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Ideal Spring Question [Units]

  1. Oct 6, 2012 #1
    So, I'm trying to brush up on my undergrad physics, and I'm sure this is a bone-headed question, so please bear with me.

    1. The problem statement, all variables and given/known data
    A heavy object, when placed on a rubber pad that is to be used as a shock absorber, compresses the pad by 1cm. If the object is given a vertical tap, it will oscillate. Ignoring the damping, estimate the oscillation frequency. [The book i'm using actually gives the solution]


    2. Relevant equations
    x(t)=A*sin(sqrt(k/m)t+[itex]\phi[/itex])
    ω=sqrt(k/m)
    F=k|l-l0|

    3. The attempt at a solution
    We'll call x0 the equilibrium displacement, x0=1cm
    k=spring constant of rubber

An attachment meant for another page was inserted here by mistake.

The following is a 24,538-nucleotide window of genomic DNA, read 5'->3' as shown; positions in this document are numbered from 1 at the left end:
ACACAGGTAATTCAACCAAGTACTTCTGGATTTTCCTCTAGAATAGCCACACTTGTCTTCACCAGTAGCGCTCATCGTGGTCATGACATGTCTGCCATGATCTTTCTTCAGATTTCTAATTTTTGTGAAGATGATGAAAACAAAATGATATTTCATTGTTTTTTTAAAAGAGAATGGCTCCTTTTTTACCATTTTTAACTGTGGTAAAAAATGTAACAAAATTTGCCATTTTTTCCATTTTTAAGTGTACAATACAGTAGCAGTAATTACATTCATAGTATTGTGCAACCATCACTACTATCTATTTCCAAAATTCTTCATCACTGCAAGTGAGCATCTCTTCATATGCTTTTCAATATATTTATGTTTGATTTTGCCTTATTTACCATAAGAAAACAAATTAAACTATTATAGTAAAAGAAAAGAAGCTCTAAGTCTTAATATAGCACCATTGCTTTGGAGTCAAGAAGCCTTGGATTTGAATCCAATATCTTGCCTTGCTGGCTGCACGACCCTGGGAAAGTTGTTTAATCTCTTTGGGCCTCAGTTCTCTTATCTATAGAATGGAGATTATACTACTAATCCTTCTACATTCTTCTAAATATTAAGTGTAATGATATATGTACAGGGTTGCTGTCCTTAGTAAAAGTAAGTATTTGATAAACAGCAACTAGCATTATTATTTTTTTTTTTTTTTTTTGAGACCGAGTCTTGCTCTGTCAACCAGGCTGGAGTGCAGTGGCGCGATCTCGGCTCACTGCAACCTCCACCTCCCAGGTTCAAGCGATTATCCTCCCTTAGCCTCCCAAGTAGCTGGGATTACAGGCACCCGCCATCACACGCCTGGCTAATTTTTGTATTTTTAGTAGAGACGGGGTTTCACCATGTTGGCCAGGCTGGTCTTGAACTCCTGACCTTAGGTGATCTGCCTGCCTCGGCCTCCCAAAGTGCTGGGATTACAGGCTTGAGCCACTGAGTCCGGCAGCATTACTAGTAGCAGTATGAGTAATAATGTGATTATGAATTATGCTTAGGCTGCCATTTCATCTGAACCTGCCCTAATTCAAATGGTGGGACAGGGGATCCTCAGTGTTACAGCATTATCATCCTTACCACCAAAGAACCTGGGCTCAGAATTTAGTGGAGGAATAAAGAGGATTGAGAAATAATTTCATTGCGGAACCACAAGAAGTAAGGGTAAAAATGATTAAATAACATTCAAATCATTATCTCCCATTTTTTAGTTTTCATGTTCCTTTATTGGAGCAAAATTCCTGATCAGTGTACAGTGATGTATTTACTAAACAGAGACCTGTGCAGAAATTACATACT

so
    k(l-l0)=k*x0=mg (equilibrium)
    gives us
    k=(mg)/(x0)
    then
    ω=sqrt(k/m)
    which eventually solves to
    ω=sqrt(g/x0)

    The book gives an answer of sqrt(980) rad/s. My question is given the units from ω=sqrt(g/x0) (meters, seconds, centimeters), how do they arrive at radians?
     
  2. jcsd
  3. Oct 6, 2012 #2

    ehild

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    Gold Member

    X0 is 0.01 m. So the unit of sqrt(g/x0) is 1/s.
    ω is the angular frequency, it is measured in radians/second, but radian is dimensionless. ω=2πf (f=frequency).

    ehild
     
  4. Oct 6, 2012 #3
    Makes sense. I actually just beefed the algebra cancelling my units. Thanks!
     
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